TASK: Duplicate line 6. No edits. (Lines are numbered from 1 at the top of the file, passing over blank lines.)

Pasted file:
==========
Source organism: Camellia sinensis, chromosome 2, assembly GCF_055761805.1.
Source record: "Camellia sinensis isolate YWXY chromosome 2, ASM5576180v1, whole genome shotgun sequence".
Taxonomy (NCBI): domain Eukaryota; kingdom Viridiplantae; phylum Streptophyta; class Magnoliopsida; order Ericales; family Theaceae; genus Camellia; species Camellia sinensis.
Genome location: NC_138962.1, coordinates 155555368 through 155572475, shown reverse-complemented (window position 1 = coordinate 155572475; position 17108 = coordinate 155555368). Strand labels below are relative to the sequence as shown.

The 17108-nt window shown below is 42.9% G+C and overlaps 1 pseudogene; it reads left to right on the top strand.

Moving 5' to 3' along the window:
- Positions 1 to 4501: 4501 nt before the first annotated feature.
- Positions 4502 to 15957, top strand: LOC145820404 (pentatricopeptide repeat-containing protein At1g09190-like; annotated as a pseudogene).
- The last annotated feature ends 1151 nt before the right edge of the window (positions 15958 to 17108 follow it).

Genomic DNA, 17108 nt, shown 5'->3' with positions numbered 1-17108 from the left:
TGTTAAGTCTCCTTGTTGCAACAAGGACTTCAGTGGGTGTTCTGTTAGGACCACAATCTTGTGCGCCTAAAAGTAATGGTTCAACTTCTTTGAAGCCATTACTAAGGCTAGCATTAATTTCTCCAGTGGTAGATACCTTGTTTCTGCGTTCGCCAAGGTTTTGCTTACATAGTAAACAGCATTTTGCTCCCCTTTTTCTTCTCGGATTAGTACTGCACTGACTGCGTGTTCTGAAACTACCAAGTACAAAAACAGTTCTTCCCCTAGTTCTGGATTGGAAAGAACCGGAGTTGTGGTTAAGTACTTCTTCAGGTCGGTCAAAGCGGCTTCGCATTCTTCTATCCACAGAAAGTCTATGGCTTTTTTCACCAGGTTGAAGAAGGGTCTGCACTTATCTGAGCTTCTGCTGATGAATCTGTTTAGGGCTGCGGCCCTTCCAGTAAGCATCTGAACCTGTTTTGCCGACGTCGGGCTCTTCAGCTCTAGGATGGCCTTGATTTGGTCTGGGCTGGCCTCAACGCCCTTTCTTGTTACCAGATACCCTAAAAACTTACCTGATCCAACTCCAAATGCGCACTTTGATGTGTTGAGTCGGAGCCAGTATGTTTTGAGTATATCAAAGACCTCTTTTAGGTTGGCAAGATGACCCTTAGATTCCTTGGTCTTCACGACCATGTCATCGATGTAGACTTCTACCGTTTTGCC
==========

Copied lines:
Moving 5' to 3' along the window: